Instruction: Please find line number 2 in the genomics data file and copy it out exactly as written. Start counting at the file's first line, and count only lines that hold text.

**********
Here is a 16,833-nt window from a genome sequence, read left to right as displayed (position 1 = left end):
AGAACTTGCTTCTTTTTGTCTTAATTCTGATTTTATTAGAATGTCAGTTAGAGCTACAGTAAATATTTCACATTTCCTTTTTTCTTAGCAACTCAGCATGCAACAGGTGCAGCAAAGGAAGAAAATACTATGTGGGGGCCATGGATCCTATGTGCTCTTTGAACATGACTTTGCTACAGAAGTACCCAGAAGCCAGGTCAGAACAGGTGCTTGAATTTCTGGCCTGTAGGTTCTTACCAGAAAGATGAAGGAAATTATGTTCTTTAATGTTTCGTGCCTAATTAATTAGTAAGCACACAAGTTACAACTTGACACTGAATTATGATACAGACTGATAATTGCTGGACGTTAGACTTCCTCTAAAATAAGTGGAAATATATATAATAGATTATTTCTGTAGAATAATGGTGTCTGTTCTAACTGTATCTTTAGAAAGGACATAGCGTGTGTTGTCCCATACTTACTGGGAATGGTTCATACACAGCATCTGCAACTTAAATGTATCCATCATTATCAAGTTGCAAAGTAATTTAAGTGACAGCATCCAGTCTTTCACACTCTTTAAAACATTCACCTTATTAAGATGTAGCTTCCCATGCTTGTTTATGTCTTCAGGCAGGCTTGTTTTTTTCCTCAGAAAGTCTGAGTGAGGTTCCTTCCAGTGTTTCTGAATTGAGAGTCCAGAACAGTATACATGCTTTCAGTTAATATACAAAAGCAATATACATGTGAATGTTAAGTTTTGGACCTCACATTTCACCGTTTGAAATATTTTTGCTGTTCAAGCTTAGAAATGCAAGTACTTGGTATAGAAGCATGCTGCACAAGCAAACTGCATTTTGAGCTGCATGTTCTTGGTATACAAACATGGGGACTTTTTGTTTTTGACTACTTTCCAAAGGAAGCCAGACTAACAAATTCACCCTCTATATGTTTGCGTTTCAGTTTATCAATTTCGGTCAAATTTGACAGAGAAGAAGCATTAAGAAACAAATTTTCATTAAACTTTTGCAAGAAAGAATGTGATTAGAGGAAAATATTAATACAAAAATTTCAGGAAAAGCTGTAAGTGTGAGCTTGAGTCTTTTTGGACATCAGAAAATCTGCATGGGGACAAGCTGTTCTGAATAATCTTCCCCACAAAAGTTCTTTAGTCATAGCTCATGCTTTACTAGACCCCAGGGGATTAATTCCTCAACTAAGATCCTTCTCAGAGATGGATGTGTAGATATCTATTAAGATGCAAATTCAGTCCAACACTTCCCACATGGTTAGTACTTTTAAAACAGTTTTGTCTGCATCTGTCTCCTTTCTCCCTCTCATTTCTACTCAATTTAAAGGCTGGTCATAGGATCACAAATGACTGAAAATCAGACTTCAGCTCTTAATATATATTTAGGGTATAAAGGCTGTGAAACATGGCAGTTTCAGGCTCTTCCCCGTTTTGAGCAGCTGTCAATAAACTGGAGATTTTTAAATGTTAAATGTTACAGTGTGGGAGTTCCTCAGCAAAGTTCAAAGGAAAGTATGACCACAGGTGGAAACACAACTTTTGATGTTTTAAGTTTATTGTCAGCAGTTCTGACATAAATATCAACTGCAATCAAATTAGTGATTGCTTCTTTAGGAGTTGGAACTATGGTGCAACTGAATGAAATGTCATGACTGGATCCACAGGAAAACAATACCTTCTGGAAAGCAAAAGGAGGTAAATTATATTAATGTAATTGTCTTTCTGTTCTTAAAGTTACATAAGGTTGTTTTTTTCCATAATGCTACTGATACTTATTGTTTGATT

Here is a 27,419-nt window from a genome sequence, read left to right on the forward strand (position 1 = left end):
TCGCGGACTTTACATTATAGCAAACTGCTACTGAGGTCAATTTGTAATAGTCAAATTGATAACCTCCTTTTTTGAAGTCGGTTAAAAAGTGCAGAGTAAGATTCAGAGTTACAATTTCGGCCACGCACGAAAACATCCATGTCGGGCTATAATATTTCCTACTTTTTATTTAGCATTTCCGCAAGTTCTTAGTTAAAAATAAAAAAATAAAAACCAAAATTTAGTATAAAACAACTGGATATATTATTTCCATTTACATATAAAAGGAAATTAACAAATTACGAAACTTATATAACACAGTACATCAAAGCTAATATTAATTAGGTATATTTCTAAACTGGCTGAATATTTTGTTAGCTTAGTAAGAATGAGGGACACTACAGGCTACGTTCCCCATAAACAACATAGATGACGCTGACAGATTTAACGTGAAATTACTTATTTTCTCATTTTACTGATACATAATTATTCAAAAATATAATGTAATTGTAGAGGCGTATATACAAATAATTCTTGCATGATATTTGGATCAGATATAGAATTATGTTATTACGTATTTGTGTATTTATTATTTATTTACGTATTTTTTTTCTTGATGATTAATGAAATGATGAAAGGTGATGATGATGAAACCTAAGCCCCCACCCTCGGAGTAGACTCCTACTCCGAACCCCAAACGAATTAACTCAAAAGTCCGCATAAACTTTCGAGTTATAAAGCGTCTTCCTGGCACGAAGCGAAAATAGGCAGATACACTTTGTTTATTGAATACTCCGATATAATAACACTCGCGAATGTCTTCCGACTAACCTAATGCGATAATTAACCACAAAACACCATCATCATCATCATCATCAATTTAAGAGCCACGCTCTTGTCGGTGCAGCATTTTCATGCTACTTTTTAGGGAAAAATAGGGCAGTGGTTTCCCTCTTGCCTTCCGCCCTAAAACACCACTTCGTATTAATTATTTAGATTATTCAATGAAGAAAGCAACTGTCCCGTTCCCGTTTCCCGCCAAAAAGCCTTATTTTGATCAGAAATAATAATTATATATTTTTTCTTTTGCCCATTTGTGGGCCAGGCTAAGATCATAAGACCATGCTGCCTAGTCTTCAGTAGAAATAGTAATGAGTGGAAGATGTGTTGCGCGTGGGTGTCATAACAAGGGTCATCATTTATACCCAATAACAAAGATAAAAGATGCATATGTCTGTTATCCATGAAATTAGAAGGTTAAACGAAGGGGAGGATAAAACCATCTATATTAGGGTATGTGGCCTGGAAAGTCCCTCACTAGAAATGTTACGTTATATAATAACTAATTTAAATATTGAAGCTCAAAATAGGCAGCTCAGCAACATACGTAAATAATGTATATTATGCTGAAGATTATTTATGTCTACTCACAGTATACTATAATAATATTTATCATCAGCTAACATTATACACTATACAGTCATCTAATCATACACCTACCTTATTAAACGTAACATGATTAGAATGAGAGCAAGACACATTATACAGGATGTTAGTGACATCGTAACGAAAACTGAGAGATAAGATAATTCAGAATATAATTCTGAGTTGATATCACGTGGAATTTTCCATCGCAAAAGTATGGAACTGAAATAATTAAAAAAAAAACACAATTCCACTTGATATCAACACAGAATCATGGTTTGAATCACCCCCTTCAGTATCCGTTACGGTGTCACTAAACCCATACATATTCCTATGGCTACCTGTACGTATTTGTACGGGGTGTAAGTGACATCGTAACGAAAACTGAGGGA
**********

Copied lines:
AGAACTTGCTTCTTTTTGTCTTAATTCTGATTTTATTAGAATGTCAGTTAGAGCTACAGTAAATATTTCACATTTCCTTTTTTCTTAGCAACTCAGCATGCAACAGGTGCAGCAAAGGAAGAAAATACTATGTGGGGGCCATGGATCCTATGTGCTCTTTGAACATGACTTTGCTACAGAAGTACCCAGAAGCCAGGTCAGAACAGGTGCTTGAATTTCTGGCCTGTAGGTTCTTACCAGAAAGATGAAGGAAATTATGTTCTTTAATGTTTCGTGCCTAATTAATTAGTAAGCACACAAGTTACAACTTGACACTGAATTATGATACAGACTGATAATTGCTGGACGTTAGACTTCCTCTAAAATAAGTGGAAATATATATAATAGATTATTTCTGTAGAATAATGGTGTCTGTTCTAACTGTATCTTTAGAAAGGACATAGCGTGTGTTGTCCCATACTTACTGGGAATGGTTCATACACAGCATCTGCAACTTAAATGTATCCATCATTATCAAGTTGCAAAGTAATTTAAGTGACAGCATCCAGTCTTTCACACTCTTTAAAACATTCACCTTATTAAGATGTAGCTTCCCATGCTTGTTTATGTCTTCAGGCAGGCTTGTTTTTTTCCTCAGAAAGTCTGAGTGAGGTTCCTTCCAGTGTTTCTGAATTGAGAGTCCAGAACAGTATACATGCTTTCAGTTAATATACAAAAGCAATATACATGTGAATGTTAAGTTTTGGACCTCACATTTCACCGTTTGAAATATTTTTGCTGTTCAAGCTTAGAAATGCAAGTACTTGGTATAGAAGCATGCTGCACAAGCAAACTGCATTTTGAGCTGCATGTTCTTGGTATACAAACATGGGGACTTTTTGTTTTTGACTACTTTCCAAAGGAAGCCAGACTAACAAATTCACCCTCTATATGTTTGCGTTTCAGTTTATCAATTTCGGTCAAATTTGACAGAGAAGAAGCATTAAGAAACAAATTTTCATTAAACTTTTGCAAGAAAGAATGTGATTAGAGGAAAATATTAATACAAAAATTTCAGGAAAAGCTGTAAGTGTGAGCTTGAGTCTTTTTGGACATCAGAAAATCTGCATGGGGACAAGCTGTTCTGAATAATCTTCCCCACAAAAGTTCTTTAGTCATAGCTCATGCTTTACTAGACCCCAGGGGATTAATTCCTCAACTAAGATCCTTCTCAGAGATGGATGTGTAGATATCTATTAAGATGCAAATTCAGTCCAACACTTCCCACATGGTTAGTACTTTTAAAACAGTTTTGTCTGCATCTGTCTCCTTTCTCCCTCTCATTTCTACTCAATTTAAAGGCTGGTCATAGGATCACAAATGACTGAAAATCAGACTTCAGCTCTTAATATATATTTAGGGTATAAAGGCTGTGAAACATGGCAGTTTCAGGCTCTTCCCCGTTTTGAGCAGCTGTCAATAAACTGGAGATTTTTAAATGTTAAATGTTACAGTGTGGGAGTTCCTCAGCAAAGTTCAAAGGAAAGTATGACCACAGGTGGAAACACAACTTTTGATGTTTTAAGTTTATTGTCAGCAGTTCTGACATAAATATCAACTGCAATCAAATTAGTGATTGCTTCTTTAGGAGTTGGAACTATGGTGCAACTGAATGAAATGTCATGACTGGATCCACAGGAAAACAATACCTTCTGGAAAGCAAAAGGAGGTAAATTATATTAATGTAATTGTCTTTCTGTTCTTAAAGTTACATAAGGTTGTTTTTTTCCATAATGCTACTGATACTTATTGTTTGATT